Real People was a popular tv show when I was a kid. Do you remember it? The show’s point was, in a world obsessed with celebrities and drama, we would see real people living real lives. As I recall, though, they probably could have titled the show “Real WEIRD People.” The ordinary people they began with weren’t grabbing the ratings, so they went with more extreme personalities.
Real People is where Richard Simmons got his start if that gives you any perspective.
Real People of the Bible
It’s easy to forget that the Bible is full of real people, just like us. They had their likes, dislikes, and personality quirks. The problem for us is, our lives are so far removed from their world that when we read about them, we make them out to be saints or somehow “other-worldly.” It certainly doesn’t help that their names are far removed from our contexts. Just reading Philippians, we know names like Paul and Timothy, but how many guys named Epaphroditus did you go to high school with? And how many women named Euodia and Syntyche do you know?
Enter Eunice and Cindy
So Sunday, I brought the Philippian letter into our world and placed it at the local convenience store. What was the talk at the coffee shop like the morning after the letter was read in worship? How did the locals take Paul’s call for the church to help “Eunice and Cindy” agree with each other? What changes did the call for them to “be of one mind” make in their relationships and conversations?
Having sat at my share of coffee shops and enjoyed the local color, I think I have a good idea of what the conversation sounded like, even if it was a little one-sided like in my sermon. The real people of the Bible were just like you and me. Maybe sometimes that reminds us we’re all a little weird. But it should also give us hope in realizing that if they could hear God’s call and respond in love for their neighbors—even love for their own Eunice and Cindy—then we can too!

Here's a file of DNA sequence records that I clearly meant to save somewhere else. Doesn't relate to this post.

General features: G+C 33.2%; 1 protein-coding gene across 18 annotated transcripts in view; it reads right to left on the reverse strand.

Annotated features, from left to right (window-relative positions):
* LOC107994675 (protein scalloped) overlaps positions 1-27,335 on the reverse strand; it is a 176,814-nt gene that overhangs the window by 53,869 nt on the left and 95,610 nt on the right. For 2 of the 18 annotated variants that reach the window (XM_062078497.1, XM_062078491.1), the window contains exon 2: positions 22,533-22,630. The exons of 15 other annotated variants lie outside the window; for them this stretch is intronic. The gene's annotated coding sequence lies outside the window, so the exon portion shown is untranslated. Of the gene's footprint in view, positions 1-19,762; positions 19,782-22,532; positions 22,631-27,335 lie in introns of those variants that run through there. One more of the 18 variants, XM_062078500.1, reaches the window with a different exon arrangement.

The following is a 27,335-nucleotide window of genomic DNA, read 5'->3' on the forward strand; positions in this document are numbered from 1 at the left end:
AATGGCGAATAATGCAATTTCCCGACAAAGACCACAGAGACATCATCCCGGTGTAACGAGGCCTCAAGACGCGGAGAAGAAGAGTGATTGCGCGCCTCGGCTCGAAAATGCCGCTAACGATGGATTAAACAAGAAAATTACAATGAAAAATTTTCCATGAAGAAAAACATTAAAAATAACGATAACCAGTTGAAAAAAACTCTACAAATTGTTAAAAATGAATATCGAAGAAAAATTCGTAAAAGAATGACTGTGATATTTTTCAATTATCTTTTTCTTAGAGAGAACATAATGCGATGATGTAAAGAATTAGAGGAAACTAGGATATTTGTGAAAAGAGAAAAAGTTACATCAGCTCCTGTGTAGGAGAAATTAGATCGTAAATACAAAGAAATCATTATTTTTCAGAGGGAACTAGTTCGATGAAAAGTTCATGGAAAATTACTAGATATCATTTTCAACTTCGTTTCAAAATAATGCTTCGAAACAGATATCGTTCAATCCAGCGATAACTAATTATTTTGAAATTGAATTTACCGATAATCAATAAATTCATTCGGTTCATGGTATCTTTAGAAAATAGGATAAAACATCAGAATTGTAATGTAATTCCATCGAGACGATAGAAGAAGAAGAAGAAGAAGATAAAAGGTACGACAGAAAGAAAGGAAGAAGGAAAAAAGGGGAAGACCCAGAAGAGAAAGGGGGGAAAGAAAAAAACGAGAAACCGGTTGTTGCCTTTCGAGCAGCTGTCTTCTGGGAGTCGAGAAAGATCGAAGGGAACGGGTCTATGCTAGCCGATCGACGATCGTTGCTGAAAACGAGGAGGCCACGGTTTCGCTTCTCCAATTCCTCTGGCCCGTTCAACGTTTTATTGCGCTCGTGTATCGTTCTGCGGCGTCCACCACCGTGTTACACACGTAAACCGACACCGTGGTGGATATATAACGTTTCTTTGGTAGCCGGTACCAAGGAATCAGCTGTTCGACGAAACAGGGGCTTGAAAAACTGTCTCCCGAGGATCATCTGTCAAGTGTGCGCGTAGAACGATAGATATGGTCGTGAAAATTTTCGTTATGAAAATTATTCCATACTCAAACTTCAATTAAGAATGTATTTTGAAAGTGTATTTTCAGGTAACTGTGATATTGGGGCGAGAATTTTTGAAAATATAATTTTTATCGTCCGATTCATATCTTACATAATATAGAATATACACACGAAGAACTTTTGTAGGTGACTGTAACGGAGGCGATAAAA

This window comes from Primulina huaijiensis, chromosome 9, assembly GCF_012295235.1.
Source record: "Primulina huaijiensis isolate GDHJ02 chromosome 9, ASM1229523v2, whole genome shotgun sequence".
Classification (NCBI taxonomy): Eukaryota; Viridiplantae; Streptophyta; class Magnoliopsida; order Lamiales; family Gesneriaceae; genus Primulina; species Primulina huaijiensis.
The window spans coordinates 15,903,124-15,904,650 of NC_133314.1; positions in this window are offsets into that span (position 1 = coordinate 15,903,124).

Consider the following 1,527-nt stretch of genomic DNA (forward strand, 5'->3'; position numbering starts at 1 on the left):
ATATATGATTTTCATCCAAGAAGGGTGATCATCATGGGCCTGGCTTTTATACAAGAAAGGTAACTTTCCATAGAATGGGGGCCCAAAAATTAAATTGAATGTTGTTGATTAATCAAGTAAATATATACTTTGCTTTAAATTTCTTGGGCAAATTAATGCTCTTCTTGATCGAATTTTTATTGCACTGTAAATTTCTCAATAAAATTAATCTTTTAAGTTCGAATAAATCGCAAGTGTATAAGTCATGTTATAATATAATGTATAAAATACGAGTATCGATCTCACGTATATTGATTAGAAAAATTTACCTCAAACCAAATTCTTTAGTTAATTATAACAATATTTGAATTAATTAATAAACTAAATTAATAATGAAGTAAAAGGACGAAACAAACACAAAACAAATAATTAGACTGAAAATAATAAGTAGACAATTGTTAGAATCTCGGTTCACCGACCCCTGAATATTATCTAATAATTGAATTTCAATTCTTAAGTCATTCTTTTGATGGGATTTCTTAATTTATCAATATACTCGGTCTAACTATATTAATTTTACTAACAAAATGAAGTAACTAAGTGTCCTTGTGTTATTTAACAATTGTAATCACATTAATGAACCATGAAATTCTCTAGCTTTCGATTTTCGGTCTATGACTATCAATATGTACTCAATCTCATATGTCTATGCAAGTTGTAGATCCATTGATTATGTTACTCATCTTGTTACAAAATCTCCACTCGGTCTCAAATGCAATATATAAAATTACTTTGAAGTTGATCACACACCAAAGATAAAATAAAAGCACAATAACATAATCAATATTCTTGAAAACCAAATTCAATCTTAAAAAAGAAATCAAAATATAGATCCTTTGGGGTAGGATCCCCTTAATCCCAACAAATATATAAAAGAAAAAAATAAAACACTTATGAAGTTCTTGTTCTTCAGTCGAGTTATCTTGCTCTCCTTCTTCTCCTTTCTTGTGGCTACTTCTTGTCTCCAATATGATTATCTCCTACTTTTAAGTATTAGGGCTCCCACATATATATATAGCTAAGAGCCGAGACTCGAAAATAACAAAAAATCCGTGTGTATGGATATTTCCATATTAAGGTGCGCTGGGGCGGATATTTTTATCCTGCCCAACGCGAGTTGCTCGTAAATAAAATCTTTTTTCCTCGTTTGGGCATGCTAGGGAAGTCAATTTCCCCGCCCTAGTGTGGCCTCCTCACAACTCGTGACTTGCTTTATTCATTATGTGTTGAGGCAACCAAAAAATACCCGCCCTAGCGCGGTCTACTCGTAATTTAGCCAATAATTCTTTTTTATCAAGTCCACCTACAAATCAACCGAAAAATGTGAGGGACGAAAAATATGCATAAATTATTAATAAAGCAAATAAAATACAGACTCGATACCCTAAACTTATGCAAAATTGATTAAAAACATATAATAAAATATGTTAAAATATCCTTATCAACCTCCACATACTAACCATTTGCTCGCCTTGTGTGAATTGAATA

So How Did It Go?
This was only the second time that I’ve preached a first-person narrative sermon. Both have gone well and people have loved them. They even ask for more of them!
Engagement was very high for this sermon. I received many positive comments from people who don’t usually comment at all. They found it relatable, they participated in the message, and I think it truly hit them where they live.
A friend asked me what I had hoped to accomplish with the sermon. I responded that I had two goals (in no particular order):
1. To make Euodia and Syntyche relatable.
The names are far too removed from our context for us to even consider them to be real people causing real problems in the church. I wanted everyone to feel like they knew these ladies.
2. To show that this passage is ONE text.
Looking through my old sermons from the last time I preached Philippians, I saw I had divided this text into THREE sermons. I think most preachers probably do that. Of course, we love 4:4-7, but we can’t divorce it from Euodia and Syntyche and we shouldn’t remove the call to “think about these things” from the context either.
I’m enjoying the process of writing and preaching first-person narrative much more than I thought I would. They still stress me out and it’s a lot more work than a simple exposition of the text. But the responses have proven the value of this approach.